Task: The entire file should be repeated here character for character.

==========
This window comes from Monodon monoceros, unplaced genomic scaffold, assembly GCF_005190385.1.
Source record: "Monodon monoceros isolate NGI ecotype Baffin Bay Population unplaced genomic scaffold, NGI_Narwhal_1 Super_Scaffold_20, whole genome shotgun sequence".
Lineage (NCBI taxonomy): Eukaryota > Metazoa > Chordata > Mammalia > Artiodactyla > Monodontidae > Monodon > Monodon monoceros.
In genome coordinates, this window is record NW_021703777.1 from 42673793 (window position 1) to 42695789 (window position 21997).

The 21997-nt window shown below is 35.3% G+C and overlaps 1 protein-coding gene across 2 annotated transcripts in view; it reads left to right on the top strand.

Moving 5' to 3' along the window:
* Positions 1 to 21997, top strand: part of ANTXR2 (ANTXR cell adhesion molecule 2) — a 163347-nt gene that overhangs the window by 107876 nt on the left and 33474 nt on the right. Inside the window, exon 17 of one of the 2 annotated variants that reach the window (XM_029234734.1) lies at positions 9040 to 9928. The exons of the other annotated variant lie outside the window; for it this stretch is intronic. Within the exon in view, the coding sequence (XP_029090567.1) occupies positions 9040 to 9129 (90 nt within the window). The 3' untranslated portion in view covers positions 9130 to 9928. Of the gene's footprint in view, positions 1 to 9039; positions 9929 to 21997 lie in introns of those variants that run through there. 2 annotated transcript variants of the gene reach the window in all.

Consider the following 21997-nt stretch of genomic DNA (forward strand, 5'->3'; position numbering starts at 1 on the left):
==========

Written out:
This window comes from Monodon monoceros, unplaced genomic scaffold, assembly GCF_005190385.1.
Source record: "Monodon monoceros isolate NGI ecotype Baffin Bay Population unplaced genomic scaffold, NGI_Narwhal_1 Super_Scaffold_20, whole genome shotgun sequence".
Lineage (NCBI taxonomy): Eukaryota > Metazoa > Chordata > Mammalia > Artiodactyla > Monodontidae > Monodon > Monodon monoceros.
In genome coordinates, this window is record NW_021703777.1 from 42673793 (window position 1) to 42695789 (window position 21997).

The 21997-nt window shown below is 35.3% G+C and overlaps 1 protein-coding gene across 2 annotated transcripts in view; it reads left to right on the top strand.

Moving 5' to 3' along the window:
* Positions 1 to 21997, top strand: part of ANTXR2 (ANTXR cell adhesion molecule 2) — a 163347-nt gene that overhangs the window by 107876 nt on the left and 33474 nt on the right. Inside the window, exon 17 of one of the 2 annotated variants that reach the window (XM_029234734.1) lies at positions 9040 to 9928. The exons of the other annotated variant lie outside the window; for it this stretch is intronic. Within the exon in view, the coding sequence (XP_029090567.1) occupies positions 9040 to 9129 (90 nt within the window). The 3' untranslated portion in view covers positions 9130 to 9928. Of the gene's footprint in view, positions 1 to 9039; positions 9929 to 21997 lie in introns of those variants that run through there. 2 annotated transcript variants of the gene reach the window in all.

Consider the following 21997-nt stretch of genomic DNA (forward strand, 5'->3'; position numbering starts at 1 on the left):